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The ceramic element’s characteristics are identified by its temperature coefficient. The resistance goes up as the temperature of the ceramic device rises as a result of a current passing through it.
The circuit’s resistance reaches infinity when a temperature that has been predetermined is near, effectively cutting off heat and current. This predefined control circuit reduces the amount of heat required to bring the unit up to the set temperature by adjusting to the temperature of the air around it.
The circuit’s resistance decreases when the temperature outside is low. As the current increases, the temperature rises until it reaches the set point, at which point the device turns off.
The negative temperature coefficient (NTC) device performs the opposite function. The circuit’s resistance decreases as temperature rises. The resistance wire that can be found in a lot of heaters operates in a different way.
The heat is produced by the wire’s resistance when current flows through it. In the circuit that senses temperature and restricts the flow of current, a separate device controls the current.
A rheostat can sometimes lower the heat and current by increasing or decreasing the circuit’s resistance. The wire’s actual resistance to electrical current remains unchanged.
The Global Ceramic PTC Fuses market accounted for $XX Billion in 2021 and is anticipated to reach $XX Billion by 2030, registering a CAGR of XX% from 2022 to 2030.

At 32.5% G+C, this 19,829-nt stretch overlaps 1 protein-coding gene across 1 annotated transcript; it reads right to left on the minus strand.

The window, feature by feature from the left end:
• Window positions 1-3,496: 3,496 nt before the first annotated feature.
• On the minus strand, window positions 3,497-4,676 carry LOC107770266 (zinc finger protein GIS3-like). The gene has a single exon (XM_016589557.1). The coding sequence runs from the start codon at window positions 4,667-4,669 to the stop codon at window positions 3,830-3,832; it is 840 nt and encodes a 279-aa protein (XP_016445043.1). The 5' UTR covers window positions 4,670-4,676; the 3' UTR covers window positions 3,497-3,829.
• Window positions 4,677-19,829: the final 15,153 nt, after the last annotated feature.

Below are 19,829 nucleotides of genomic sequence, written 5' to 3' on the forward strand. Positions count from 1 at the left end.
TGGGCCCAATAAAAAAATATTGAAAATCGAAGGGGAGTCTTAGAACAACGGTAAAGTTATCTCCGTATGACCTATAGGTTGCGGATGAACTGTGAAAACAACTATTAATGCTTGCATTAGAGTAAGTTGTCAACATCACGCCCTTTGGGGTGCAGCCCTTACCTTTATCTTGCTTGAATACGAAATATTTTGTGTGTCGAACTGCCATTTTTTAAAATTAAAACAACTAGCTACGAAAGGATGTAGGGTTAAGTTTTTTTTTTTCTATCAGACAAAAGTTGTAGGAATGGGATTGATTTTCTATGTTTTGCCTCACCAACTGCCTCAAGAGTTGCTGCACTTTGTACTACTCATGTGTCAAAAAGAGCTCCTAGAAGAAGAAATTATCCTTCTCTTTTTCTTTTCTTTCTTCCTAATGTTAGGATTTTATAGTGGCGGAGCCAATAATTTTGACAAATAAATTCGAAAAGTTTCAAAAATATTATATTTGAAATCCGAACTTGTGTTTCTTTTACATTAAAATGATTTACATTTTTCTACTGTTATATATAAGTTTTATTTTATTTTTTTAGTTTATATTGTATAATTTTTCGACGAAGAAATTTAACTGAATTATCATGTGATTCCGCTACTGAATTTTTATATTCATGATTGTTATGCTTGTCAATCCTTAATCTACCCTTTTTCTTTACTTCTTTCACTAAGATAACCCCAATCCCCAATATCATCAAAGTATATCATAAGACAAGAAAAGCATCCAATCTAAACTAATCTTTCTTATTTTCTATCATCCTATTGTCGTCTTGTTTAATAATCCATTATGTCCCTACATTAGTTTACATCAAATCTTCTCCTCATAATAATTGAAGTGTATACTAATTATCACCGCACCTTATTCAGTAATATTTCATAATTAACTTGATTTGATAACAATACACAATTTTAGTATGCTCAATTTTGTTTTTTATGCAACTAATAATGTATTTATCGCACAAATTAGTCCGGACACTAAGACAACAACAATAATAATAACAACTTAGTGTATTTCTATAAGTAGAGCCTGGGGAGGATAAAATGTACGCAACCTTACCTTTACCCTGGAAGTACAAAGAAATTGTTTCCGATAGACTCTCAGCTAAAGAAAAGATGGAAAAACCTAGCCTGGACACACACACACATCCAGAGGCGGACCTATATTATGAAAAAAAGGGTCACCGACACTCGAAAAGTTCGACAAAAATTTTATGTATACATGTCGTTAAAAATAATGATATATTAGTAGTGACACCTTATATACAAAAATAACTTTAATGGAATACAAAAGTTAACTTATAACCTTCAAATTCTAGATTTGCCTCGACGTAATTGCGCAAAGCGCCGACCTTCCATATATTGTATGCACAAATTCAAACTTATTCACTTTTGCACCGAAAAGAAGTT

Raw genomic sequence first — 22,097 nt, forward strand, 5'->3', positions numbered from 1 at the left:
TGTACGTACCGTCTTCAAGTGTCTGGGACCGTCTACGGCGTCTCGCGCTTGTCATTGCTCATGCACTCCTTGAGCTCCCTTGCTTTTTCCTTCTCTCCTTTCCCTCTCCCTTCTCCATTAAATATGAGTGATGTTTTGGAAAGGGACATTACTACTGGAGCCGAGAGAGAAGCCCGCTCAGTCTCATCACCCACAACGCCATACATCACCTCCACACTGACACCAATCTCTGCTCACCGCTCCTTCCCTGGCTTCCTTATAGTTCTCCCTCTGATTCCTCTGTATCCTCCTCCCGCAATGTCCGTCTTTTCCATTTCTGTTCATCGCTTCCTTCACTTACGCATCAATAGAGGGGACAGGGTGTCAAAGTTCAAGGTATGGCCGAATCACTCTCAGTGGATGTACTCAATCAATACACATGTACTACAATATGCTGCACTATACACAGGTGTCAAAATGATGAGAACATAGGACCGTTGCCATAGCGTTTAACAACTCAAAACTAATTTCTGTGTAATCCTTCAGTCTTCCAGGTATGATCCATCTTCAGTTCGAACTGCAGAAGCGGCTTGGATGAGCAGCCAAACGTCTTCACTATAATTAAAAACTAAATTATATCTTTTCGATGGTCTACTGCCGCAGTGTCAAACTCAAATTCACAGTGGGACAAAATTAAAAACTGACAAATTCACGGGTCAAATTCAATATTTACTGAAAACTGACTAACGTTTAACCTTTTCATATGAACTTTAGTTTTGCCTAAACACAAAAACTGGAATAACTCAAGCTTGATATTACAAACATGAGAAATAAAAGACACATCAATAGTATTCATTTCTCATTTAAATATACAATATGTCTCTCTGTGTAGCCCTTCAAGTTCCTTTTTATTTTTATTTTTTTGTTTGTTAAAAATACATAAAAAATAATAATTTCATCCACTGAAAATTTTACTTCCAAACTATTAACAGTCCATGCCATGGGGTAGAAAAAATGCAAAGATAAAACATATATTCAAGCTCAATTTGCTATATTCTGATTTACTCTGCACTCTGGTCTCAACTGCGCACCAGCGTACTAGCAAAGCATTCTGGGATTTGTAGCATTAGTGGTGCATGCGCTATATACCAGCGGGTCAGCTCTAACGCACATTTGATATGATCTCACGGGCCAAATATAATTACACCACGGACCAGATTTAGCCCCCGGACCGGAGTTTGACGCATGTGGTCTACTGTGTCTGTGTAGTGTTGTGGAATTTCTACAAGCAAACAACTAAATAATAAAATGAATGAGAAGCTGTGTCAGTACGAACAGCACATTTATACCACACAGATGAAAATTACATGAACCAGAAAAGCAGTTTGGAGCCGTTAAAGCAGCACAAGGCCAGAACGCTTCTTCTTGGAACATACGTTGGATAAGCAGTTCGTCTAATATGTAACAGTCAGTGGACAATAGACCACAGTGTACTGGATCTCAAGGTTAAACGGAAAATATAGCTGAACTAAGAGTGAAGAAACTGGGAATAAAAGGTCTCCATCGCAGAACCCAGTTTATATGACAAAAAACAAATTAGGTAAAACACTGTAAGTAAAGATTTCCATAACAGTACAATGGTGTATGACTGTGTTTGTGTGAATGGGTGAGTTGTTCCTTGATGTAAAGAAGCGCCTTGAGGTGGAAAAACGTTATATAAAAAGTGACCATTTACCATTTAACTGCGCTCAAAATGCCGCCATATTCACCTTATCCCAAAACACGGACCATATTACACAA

Murata has introduced the PRG series of ceramic PTC Fuses, which were made specifically to provide a resettable fuse function in a wide range of equipment used in industrial automation and automotive manufacturing.
While allowing for acceptable current flows through it, the PRG typically has a flat and low resistance curve. The thermistor element heats up as a result of excessive current, with the value changing logarithmically once a certain temperature point has been reached, which significantly reduces the flow of current.
The thermistor works in this way like a resettable fuse, restoring current flow when the device’s temperature drops.
The PRG series is more stable than polymer-based PTC devices and can operate over a wider voltage and current range. For instance, the resistance characteristic of a polymer PTC thermistor changes each time it operates and is soldered in place.
However, the ceramic-based PRG is more stable and predictable because its resistance does not change as much. The PRG series can be used to protect sensors and controls in automotive applications and for a variety of LED lighting applications.
The additional advantage of providing LED lighting with thermal protection is that no additional LED driver is required to perform this function.
By matching the PRG device’s PTC property to the LED’s thermal derating curve, it can operate in line with the LED, saving money on components and board space.
The PRG can also protect parking sensors, infotainment systems, and ADAS systems from short circuits.The PRG21AR4R7MS5RA, which has a maximum operating voltage of 16VDC, a normal current setting of 205mA, and a trip current setting of 390mA (both measured at 25C), is an example of such a device.
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